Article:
Dog-whistle racism hurts the GOP
Give the city of Cumberland high marks for its
handling of fire-damaged properties.
Several major fires have occurred over the last
year or so and many of the buildings that were
badly damaged have been razed.
When a building has major damage from a fire
it can be a problem for an entire neighborhood if
the structure is not
repaired or demolished.
buildings can lead
to blight to nearby
We like the city’s
to the problem. “We
realize that a fire is a very traumatic event, as
anyone who has experienced one surely knows,”
said City Administrator Jeff Rhodes. “Dealing
with the financial repercussions and the insurer
can also add to the difficulty in resolving these
issues. Recognizing that, city staff handles
these instances with greater sensitivity than a
typical blighted property.
“However, we also recognize the adverse
impact a fire-damaged property has on neighbors
and neighborhoods if repair or removal
takes too long, so we try to stay on top of these
properties and offer what assistance and
encouragement we can to expedite the repair or
removal,” he said.
Rhodes cited five different properties that
have been dealt with following fires. Most of the
buildings are on Cumberland’s East Side.
In nearly all of the cases, a cooperative spirit
between the city and property owners and
insurers has resulted in demolition. The other
case involves a Maryland Avenue home in the
600-block that the city is in the process of
City adept at handling fire-damaged properties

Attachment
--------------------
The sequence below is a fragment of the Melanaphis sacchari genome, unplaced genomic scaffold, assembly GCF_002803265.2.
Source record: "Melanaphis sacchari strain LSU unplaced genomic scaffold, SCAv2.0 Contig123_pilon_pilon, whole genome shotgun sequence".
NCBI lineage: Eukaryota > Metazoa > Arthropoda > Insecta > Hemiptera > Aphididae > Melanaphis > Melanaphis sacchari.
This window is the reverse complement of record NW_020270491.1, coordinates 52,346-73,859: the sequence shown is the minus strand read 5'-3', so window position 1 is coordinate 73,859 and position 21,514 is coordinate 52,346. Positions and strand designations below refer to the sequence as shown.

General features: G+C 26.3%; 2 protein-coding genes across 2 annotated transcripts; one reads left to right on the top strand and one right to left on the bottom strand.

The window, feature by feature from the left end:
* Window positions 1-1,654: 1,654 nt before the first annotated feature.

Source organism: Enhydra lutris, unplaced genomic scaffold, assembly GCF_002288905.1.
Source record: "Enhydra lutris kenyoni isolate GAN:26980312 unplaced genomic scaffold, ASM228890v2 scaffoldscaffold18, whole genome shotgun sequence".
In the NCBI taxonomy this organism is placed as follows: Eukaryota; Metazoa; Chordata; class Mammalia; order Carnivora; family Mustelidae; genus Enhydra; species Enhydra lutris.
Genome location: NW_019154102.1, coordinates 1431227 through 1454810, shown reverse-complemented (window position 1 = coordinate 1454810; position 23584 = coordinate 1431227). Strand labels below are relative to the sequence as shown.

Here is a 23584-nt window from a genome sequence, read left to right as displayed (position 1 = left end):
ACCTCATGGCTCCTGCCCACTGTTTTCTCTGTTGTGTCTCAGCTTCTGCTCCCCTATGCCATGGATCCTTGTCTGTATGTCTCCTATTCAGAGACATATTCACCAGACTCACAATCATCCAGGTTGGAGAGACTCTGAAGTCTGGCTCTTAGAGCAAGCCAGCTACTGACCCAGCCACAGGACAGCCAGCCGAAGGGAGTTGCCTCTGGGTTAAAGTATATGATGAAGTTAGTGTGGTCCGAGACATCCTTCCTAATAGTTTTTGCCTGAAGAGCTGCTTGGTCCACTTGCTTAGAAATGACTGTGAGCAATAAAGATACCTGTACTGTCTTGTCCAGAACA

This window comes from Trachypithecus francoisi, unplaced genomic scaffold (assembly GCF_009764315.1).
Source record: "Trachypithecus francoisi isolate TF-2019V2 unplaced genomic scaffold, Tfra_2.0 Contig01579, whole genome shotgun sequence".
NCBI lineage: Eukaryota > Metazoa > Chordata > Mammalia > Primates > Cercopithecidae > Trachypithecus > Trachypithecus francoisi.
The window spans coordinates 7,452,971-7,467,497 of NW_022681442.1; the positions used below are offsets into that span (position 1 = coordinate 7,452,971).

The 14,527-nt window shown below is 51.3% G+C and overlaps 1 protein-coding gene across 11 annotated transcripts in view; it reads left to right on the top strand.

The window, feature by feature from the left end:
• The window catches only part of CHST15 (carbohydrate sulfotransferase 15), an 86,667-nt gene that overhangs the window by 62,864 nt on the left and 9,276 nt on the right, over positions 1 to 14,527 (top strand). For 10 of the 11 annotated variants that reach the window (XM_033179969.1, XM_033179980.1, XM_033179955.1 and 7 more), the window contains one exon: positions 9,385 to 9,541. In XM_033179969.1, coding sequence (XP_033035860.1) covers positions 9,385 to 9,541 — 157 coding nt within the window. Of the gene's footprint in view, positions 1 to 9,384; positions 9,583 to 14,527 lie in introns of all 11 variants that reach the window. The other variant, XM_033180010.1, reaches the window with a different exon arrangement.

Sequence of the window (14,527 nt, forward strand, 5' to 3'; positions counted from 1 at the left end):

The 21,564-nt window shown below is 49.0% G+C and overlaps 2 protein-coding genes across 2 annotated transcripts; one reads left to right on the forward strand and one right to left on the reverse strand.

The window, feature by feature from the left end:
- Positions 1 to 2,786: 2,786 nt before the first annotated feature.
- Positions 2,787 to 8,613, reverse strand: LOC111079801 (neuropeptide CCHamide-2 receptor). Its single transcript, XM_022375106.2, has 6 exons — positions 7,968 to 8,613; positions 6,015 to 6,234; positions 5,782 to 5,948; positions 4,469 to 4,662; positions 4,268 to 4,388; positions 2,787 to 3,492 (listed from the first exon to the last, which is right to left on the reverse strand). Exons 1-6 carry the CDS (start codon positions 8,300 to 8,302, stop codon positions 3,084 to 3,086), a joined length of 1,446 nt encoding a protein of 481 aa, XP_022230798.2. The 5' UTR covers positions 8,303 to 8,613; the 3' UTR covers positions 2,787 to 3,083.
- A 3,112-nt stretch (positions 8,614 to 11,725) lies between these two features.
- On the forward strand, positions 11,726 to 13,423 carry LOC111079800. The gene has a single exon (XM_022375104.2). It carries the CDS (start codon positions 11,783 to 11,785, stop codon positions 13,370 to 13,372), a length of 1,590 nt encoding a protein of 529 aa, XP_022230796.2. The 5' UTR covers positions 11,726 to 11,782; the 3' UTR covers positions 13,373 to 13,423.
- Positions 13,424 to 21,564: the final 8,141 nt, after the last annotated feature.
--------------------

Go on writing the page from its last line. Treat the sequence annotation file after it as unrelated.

Dog-whistle racism hurts the GOP
We’re certain that Donald Rumsfeld, who served as Secretary of Defense under Presidents Gerald Ford and George W. Bush, echoes what many Americans feel about the complexity of filing income tax returns.
When he filed his return, Rumsfeld sent the following letter to the Internal Revenue Service:
The first step
If all goes as planned, Frostburg State University will one day offer a doctorate in nursing, a physician’s assistant program and a new health sciences building on campus.
Where to look
Drive anywhere in Maryland and it seems there is one highway construction project after another. While it is good to see our roads and bridges being upgraded, it can be nerve-wracking for anyone traveling a long distance.
Public libraries remain one of the best uses of taxpayer dollars. They are open to all. Young or old, poor or wealthy, residents can use computers and read current magazines and newspapers. Compact discs featuring a wide variety of music and
movies on DVD may be checked out in addition to novels and other books.
Legislation that increases hunting oppportunities on Sundays in Garrett, Allegany and Washington counties has passed the Maryland General Assembly and reached the governor’s desk.
One cannot compromise on God’s word
A recent letter asked, “What is it about compromises that seem so undesirable?” Most of us are familiar with John 3:16, which says, “For God so loved the world that he gave his only son, that whoever believes in him should not perish but have eternal life.” The next verse goes on to say, “For God did not send his son into the world to condemn the world, but in order that the world might be saved through him”
Ballpark project a partnership, not a government handout
To the Editor:
Regarding Mark Nelson’s recent objection to county government assistance to exploring the placement of a minor league baseball team in the Cumberland region, I would answer that the project should be considered a partnership between private enterprise and government. The private support would come by way of donations collected from local citizens, currently banked through the Dapper Dan Club.
- Editorial Cartoon
Decriminalizing marijuana lines pockets of drug cartel
Has the Maryland government decided they like contributing to the drug cartel? Their new decriminalization of marijuana does nothing but line the pockets of the cartel.
We’ve never been big fans of speed cameras, primarily for two reasons. First, because the cameras are not always accurate, and secondly because many jurisdictions seem to create revenue by installing cameras and issuing high numbers of speeding tickets.
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- We concur